A little girl nicknamed "Einz" died of brain cancer in Thailand earlier this year, but isn't entirely gone: Her head is filled with anti-freeze and kept in a vault in Arizona, GlobalPost reports. Her parents made sure Matheryn "Einz" Naovaratpong, dead at age 3, would become the youngest person ever kept in cryogenic preservation: "We believe death can be overcome in the future," says her father, 41-year-old Sahatorn. "Human beings are seeing technology increasing exponentially. It just doubles, doubles, doubles." Sahatorn and his wife Nareerat, both electronics engineers, sent her body to Alcor Life Extension Foundation, a non-profit foundation that offers to "neuropreserve" a person's brain for $80,000. The parents plan to cryopreserve themselves too, but admit the chance of seeing their daughter again is "very low."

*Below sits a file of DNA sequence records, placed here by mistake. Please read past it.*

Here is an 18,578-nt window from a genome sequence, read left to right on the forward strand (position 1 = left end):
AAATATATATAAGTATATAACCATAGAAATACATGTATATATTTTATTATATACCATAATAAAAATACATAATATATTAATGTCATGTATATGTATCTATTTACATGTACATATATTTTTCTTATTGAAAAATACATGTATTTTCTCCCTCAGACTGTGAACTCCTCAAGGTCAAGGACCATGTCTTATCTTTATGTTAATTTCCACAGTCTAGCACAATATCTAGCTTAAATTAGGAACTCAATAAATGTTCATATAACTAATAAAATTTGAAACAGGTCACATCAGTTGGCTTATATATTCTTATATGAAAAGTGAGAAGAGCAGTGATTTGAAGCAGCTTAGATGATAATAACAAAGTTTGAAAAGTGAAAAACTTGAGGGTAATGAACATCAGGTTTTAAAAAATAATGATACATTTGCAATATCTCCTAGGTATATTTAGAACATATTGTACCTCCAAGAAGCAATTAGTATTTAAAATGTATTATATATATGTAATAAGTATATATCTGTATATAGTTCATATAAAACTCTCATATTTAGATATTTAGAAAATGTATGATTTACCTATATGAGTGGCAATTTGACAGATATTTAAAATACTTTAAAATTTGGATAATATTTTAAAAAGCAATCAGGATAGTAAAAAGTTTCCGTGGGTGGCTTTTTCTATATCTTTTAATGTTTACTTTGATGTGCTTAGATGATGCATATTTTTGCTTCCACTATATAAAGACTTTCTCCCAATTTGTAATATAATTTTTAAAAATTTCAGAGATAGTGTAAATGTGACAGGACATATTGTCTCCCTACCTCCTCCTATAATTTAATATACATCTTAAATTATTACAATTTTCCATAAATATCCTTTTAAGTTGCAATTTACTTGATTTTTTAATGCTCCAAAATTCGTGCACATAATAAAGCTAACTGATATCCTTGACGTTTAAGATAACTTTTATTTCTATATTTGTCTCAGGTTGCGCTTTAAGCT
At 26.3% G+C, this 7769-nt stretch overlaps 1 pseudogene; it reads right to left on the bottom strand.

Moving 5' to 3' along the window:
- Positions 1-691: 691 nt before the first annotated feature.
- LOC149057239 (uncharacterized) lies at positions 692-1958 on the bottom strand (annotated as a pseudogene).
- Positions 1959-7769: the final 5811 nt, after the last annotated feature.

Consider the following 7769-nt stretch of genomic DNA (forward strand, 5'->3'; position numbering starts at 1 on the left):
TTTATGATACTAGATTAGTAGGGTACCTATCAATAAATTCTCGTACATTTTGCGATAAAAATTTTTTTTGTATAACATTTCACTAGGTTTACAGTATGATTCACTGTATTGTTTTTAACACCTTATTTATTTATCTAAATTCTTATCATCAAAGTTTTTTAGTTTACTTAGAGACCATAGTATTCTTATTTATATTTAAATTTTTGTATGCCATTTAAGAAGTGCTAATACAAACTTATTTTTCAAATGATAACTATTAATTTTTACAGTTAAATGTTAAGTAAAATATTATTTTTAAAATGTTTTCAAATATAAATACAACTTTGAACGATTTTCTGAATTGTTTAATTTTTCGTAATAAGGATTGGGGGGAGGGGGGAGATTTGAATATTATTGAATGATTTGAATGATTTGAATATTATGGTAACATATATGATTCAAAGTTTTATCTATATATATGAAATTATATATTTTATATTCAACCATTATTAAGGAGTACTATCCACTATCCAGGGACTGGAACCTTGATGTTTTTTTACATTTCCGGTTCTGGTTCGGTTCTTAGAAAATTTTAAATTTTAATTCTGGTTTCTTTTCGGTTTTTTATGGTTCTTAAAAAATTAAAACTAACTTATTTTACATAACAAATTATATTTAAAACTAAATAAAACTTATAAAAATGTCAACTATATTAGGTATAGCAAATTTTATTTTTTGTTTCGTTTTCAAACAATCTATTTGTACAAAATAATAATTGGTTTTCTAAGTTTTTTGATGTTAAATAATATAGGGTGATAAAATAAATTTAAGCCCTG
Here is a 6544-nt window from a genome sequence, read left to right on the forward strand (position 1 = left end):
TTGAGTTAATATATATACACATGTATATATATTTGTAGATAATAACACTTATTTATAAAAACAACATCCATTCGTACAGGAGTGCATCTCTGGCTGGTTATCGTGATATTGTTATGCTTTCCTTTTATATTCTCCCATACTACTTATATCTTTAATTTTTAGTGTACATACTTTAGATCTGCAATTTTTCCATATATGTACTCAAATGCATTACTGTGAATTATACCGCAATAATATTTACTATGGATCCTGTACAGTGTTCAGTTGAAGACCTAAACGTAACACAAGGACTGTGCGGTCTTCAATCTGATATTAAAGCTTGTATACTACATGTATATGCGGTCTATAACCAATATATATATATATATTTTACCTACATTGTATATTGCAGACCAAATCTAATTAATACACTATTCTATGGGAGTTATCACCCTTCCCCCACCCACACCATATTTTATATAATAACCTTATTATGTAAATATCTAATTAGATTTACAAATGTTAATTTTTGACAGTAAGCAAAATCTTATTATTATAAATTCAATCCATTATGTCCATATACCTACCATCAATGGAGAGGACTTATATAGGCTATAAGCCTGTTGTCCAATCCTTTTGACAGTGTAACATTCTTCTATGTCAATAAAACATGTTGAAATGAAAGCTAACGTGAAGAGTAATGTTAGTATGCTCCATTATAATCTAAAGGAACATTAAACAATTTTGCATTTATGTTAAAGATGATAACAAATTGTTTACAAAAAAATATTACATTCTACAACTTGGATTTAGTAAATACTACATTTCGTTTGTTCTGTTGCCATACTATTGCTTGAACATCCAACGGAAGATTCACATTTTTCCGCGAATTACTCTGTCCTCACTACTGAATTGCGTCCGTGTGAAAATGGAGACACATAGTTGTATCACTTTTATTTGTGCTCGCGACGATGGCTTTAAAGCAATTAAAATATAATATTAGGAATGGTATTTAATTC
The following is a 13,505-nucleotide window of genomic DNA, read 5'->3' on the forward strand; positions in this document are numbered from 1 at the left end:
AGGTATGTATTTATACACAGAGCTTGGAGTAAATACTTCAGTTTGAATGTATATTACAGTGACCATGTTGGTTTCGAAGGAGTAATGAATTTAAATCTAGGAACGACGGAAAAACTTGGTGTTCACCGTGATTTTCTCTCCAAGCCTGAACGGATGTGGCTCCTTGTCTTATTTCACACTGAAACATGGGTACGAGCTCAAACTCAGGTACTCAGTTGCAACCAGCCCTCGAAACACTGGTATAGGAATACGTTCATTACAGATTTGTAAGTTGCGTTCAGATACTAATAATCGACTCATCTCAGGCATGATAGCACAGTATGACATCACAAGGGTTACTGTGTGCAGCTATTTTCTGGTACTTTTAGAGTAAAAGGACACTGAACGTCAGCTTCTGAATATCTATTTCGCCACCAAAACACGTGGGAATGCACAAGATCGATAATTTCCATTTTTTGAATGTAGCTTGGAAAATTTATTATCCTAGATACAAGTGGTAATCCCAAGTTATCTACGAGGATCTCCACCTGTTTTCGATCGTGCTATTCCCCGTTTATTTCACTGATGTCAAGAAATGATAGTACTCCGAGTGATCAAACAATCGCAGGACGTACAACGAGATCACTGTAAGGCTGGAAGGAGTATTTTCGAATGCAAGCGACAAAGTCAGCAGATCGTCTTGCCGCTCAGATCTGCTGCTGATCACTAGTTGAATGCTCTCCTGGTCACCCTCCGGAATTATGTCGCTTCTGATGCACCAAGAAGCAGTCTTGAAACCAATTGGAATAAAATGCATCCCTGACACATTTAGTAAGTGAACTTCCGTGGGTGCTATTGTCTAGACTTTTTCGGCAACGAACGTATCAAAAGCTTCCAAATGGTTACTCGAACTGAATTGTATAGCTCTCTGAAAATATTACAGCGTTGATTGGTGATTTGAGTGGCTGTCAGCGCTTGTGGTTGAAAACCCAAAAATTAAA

Einz died after undergoing 40 radiotherapy and chemotherapy sessions and 12 surgeries, often smiling afterward, her parents say. "We reached the end of our human limitations to help her," says Sahatorn. "We felt that, as her mother and father, we had to give her another chance. If we didn’t, we’d feel conflicted." So they've amassed a cache of documents like photos, videos, and personal letters for Einz to see one day, in the hope that futuristic tissue technology will provide her with a working body. What they don't want is to see her mind downloaded into machine. The parents agreed to talk about their ordeal after the Daily Mail published what they say is misinformation: "We’re not angry. Different perspectives are good," says Sahatorn, referring to options like burial and mummification. "This is our way."